Over the previous couple of years, the region of South-Eastern Europe, or more specifically, the Western Balkans, has enjoyed a globally acknowledged position of an investment hot-spot. This comes as no surprise if we take into account how the socialist past of encompassing countries has provided their contemporary incarnations with a number of state-owned companies in core industries, all of which now present viable targets for Private Equity funds and M&A activities in general. Perhaps a front-running case in this regard (although far from being the only one) has been the case of Telekom Srbija, the telecommunications giant that went through a second unsuccessful attempt at becoming privatised four months ago. The case of Telekom Srbija, due to its size and wide extent of implications for the rest of the region, also presents a fitting base for the discussion on the overall state of the telecommunications industry in this part of Europe, and the ways in which it corresponds with unquestioned investors' interest. For similar reasons and against a similar background, the unsuccessful privatisation attempt for Telekom Slovenia echoes on the same pattern.

Considering the region's political past, a good starting point for an analysis can be the state of the regulatory framework. Many of the related issues in Serbia have been resolved, with the current regulations being significantly improved upon compared to those from 10 or 20 years ago, but with unequivocal room for further improvement in terms of how fast they have been introduced. Furthermore, it should be pointed out that the additional liberalisation of the rules would significantly increase the M&A allure of the market, all the while positively impacting the incumbent competition.      

Likewise, the development level of the IT Infrastructure in Serbia and its ensuing effect on the companies' allure to investors is another area worthy of being outlined in this sense. More precisely, if we were to look at Telekom's historical inability to spearhead market trends (Telekom being the 10th operator to introduce Internet, 2nd to introduce mobile, etc.), in it we can perhaps see a potential turn-around point going forward. Having in mind Telekom Srbija's robust (in a national context) infrastructure, there is aptitude to be found behind certain IT updates such as banking services, retail services, music services, etc., all of which Telekom could try to tap into in order to, on the one hand, reach its goal of maintaining and improving on its market presence, while on the other, attract Private Equity and M&A interested parties in a newfound manner. A manner that would be based on better returns on investments (compared to the current ones), considering the tendency of Private Equity parties to give priority to ROI figures rather than to the company's strategic models. From here, the importance of being increasingly creative when it comes to the IT content offered can only be further emphasised – not just in the case of Telekom Srbija – but in general terms for an inherently creative industry like the one Telco is. A specific point of focus in this regard also being the companies' ability to capitalise on the biggest changes in Telco trends i.e. going from voice to data as main revenue streams.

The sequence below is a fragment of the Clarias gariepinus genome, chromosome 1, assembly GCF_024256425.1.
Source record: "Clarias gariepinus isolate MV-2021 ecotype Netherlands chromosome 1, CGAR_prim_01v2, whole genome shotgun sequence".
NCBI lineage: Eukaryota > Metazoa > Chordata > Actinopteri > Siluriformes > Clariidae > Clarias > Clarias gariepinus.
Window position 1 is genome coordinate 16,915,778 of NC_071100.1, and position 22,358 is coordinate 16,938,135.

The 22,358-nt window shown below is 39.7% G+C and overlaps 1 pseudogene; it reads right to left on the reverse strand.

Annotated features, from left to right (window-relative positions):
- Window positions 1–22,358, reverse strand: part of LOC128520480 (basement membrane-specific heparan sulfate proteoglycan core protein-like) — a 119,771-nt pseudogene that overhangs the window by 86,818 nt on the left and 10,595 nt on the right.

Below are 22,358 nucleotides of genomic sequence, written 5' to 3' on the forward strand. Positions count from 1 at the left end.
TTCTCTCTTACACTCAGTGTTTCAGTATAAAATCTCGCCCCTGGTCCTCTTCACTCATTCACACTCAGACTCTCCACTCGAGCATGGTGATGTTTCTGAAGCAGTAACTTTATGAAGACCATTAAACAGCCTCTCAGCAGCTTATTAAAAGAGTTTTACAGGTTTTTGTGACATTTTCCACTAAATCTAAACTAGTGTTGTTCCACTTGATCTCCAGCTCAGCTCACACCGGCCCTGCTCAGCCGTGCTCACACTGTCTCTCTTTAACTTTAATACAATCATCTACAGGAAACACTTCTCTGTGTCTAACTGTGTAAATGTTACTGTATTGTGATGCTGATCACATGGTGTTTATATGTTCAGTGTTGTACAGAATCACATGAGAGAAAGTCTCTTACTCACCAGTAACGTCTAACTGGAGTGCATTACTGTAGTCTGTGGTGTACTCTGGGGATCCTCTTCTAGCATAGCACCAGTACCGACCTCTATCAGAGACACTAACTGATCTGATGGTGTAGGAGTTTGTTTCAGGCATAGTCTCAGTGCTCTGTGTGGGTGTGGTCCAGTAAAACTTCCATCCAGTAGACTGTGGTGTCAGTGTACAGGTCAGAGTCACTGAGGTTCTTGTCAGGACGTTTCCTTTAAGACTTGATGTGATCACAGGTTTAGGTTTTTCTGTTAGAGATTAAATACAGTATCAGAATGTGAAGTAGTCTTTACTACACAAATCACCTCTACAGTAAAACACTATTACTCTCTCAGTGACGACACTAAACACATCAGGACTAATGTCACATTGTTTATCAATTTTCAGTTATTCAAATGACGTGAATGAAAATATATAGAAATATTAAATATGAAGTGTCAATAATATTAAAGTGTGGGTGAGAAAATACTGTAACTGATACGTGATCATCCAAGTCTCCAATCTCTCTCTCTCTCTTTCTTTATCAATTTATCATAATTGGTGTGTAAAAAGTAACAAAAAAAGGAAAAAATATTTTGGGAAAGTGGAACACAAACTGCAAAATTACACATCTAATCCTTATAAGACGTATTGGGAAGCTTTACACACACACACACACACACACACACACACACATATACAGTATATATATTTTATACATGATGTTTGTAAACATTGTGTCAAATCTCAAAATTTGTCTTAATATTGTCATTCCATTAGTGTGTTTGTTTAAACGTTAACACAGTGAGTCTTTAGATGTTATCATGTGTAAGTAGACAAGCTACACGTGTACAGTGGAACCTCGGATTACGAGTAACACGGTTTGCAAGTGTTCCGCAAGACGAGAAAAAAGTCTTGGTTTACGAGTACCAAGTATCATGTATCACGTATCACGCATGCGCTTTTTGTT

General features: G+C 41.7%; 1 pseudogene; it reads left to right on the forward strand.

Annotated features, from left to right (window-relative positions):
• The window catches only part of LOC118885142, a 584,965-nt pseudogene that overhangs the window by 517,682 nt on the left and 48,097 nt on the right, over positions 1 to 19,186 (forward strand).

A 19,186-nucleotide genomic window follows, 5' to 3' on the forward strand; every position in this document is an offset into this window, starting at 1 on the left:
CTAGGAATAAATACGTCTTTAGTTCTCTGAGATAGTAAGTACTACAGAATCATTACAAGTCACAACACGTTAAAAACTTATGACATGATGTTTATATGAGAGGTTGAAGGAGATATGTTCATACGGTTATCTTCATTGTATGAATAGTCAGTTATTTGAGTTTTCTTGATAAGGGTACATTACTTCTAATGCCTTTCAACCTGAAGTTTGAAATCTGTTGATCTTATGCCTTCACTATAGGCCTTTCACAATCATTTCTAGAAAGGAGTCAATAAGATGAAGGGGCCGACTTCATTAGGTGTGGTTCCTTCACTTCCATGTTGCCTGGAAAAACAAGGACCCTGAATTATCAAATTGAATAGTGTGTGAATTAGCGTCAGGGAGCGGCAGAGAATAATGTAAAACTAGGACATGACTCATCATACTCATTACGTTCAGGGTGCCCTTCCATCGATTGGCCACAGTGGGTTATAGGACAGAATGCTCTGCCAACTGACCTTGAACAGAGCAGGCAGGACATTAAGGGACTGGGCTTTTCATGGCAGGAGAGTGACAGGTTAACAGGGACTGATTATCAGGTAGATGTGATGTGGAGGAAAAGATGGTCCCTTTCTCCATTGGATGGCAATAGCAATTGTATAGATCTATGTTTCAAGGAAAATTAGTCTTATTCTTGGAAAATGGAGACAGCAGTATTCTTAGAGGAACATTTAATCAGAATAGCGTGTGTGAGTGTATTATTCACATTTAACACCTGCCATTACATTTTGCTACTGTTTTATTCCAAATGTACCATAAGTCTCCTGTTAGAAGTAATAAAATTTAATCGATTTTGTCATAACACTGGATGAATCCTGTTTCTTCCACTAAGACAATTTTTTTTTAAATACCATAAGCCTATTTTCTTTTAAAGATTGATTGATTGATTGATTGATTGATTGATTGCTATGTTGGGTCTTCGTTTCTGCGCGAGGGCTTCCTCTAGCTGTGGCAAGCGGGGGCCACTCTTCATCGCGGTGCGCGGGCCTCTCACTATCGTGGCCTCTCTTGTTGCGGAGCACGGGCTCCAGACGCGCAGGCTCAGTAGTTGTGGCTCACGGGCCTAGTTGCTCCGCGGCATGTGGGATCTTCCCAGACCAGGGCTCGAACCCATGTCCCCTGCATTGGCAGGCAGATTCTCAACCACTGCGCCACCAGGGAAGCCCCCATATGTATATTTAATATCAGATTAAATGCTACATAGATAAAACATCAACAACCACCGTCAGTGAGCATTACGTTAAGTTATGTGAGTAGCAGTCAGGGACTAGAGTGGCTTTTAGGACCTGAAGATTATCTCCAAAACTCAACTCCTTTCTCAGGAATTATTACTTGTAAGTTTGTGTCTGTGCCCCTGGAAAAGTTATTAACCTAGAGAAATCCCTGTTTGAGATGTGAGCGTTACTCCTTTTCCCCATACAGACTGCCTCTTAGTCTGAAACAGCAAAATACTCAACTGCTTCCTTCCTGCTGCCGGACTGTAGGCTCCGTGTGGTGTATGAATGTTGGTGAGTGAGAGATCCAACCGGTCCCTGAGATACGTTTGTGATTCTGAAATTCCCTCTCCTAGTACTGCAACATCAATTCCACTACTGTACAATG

A sure-fire example of such a creative approach that paid off can be found in the related KKR acquisition of SBB in 2014 – a deal in which Karanović & Nikolić advised the sellers,Mid Europa Partners. It was the interest created by SBB through their offering of innovative broadcasting techniques and desired content (most notably its sports and entertainment content and the now emerging news content, etc.) that attracted the attention of a major fund such as KKR, resulting in a successful deal. Moreover, it should be stressed that the success of this large-scale acquisition resonated in the context of investors' interest during the last Telekom Srbija tender where there were six interested parties, as opposed to the prior one in 2011 that attracted two interested parties.

Unfortunately, even though a number of experts – including those highly versed in M&A and Private Equity related practices at the recently held EEL's "12th South-East Europe Telecoms Conference – acknowledged that the successful privatisation of Telekom Srbija would have been another 'landmark' deal for the regional market, with the ability to launch an entire wave of M&A activity (especially considering the presence of other covetable Telco options in Bosnia), it did not come to fruition, leaving behind a lot of room for such activity, but not that clear of a plan when it comes to exploiting it. This can perhaps also be derived from a speech that Aleksandar Vučić, the Serbian Prime Minister, gave at the recently held Kopaonik Business Forum, where he stated doubts on whether Telekom Srbija should have, in fact, been sold to the highest bidder four months ago.

If we were to draw certain conclusions on the topic, some of the more evident points of focus going forward in raising further interest of Private Equity parties for the Telco industry in the region seem to be the following: 1) Privatising Telekom Srbija for the purpose of further market liberalisation and consequential regulatory framework improvements; 2) Putting stronger emphasis on the development of IT infrastructure and user-relevant content services; 3) Make use of the existing room for growth in Serbia and Bosnia through M&A and consolidating endeavours; 4) Making active efforts to increase companies' ROI's.